In the garden: Keeping houseplants alive

Scott Eckert
Special to The Newton Kansan
Houseplants need light and the right amount of water to be successful.

Keeping houseplants alive can be very simple. However, the simplest thing can actually kill them. They are not without issues at times, especially in the winter months in Kansas. Houseplants that don’t look particularly well or normal may have been watered too much.

The following are things to consider when growing houseplants:

Excess water can result from poorly drained soil or over watering.

Excess water reduces oxygen in the soil, which damages fine roots and renders the plant unable to take up water.

Plants exposed to excess moisture show the same symptoms as plants with root rots, crown rots (crown rot from overwatering) or drought stress. The primary symptom of excess moisture is wilting or yellowing of lower and inner leaves. If excess water continues, plants may show other drought symptoms, such as scorch, leaf drop and/ or plant death.

Plants should be watered when needed. Factors influencing plant watering include type of potting media, stage of growth, type of pot (i.e. clay or plastic), humidity and temperature.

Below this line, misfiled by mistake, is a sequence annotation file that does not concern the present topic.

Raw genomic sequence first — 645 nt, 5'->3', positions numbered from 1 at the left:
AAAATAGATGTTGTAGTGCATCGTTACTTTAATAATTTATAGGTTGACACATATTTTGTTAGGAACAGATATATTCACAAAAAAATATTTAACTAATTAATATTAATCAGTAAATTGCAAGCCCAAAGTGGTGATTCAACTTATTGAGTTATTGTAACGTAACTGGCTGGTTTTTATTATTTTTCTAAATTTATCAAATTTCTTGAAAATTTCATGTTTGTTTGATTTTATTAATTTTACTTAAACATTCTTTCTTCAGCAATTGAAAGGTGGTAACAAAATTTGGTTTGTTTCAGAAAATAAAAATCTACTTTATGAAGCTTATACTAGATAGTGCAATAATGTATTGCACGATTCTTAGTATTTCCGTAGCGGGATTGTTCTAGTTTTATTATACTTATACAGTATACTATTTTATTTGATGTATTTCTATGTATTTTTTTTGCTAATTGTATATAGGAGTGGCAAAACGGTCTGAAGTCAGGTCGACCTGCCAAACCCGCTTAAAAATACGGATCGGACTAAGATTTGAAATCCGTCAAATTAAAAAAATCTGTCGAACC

As plants use water, the potting mix will dry out and become lighter in weight. Periodically lift the pot for changes in weight and compare to when it was watered. On large containers, insert a stick or a dowel (long enough to reach the bottom of the pot) into the pot. Moist soil will stick to the dowel or discolor it slightly. Water plants thoroughly so that water comes out of the bottom of the pot.

Plants that have dried to the point that the media has pulled away from the sides of the pot may need several applications of water to rehydrate the potting mix.

Pour off any water that collects in saucers under the pots to prevent problems with fungus gnats and other insects.

The No. 1 killer of houseplants can be attributed to water. 

Scott Eckert

— Scott Eckert is a Kansas State Research and Extension agent for Harvey County. Horticulture is his specialty. He can be reached at 316-284-6930.